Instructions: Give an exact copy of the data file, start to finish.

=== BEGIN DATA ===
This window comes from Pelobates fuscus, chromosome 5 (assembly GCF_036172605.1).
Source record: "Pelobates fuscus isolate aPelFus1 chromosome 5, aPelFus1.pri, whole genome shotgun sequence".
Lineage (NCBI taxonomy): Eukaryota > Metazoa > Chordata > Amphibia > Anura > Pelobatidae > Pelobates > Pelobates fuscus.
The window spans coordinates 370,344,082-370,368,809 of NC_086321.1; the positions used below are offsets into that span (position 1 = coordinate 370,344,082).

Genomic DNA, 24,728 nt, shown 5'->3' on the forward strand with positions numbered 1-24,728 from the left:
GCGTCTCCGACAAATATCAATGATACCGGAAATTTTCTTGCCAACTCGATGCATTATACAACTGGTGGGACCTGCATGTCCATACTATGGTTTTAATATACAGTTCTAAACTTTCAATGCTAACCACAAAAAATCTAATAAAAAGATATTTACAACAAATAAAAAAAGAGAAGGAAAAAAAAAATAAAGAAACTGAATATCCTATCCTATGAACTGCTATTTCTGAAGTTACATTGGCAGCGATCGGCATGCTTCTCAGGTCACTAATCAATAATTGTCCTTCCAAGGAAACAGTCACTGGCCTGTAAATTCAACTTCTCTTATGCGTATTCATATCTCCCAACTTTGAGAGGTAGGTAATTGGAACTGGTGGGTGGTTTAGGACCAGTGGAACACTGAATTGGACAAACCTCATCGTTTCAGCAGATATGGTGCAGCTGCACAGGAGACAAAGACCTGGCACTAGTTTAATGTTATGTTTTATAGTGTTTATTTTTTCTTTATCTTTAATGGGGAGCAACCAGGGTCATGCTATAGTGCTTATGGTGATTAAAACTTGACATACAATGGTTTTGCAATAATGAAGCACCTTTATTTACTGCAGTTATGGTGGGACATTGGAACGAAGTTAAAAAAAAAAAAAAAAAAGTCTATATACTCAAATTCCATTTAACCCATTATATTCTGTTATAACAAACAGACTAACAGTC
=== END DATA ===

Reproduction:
This window comes from Pelobates fuscus, chromosome 5 (assembly GCF_036172605.1).
Source record: "Pelobates fuscus isolate aPelFus1 chromosome 5, aPelFus1.pri, whole genome shotgun sequence".
Lineage (NCBI taxonomy): Eukaryota > Metazoa > Chordata > Amphibia > Anura > Pelobatidae > Pelobates > Pelobates fuscus.
The window spans coordinates 370,344,082-370,368,809 of NC_086321.1; the positions used below are offsets into that span (position 1 = coordinate 370,344,082).

Genomic DNA, 24,728 nt, shown 5'->3' on the forward strand with positions numbered 1-24,728 from the left:
GCGTCTCCGACAAATATCAATGATACCGGAAATTTTCTTGCCAACTCGATGCATTATACAACTGGTGGGACCTGCATGTCCATACTATGGTTTTAATATACAGTTCTAAACTTTCAATGCTAACCACAAAAAATCTAATAAAAAGATATTTACAACAAATAAAAAAAGAGAAGGAAAAAAAAAATAAAGAAACTGAATATCCTATCCTATGAACTGCTATTTCTGAAGTTACATTGGCAGCGATCGGCATGCTTCTCAGGTCACTAATCAATAATTGTCCTTCCAAGGAAACAGTCACTGGCCTGTAAATTCAACTTCTCTTATGCGTATTCATATCTCCCAACTTTGAGAGGTAGGTAATTGGAACTGGTGGGTGGTTTAGGACCAGTGGAACACTGAATTGGACAAACCTCATCGTTTCAGCAGATATGGTGCAGCTGCACAGGAGACAAAGACCTGGCACTAGTTTAATGTTATGTTTTATAGTGTTTATTTTTTCTTTATCTTTAATGGGGAGCAACCAGGGTCATGCTATAGTGCTTATGGTGATTAAAACTTGACATACAATGGTTTTGCAATAATGAAGCACCTTTATTTACTGCAGTTATGGTGGGACATTGGAACGAAGTTAAAAAAAAAAAAAAAAAAGTCTATATACTCAAATTCCATTTAACCCATTATATTCTGTTATAACAAACAGACTAACAGTC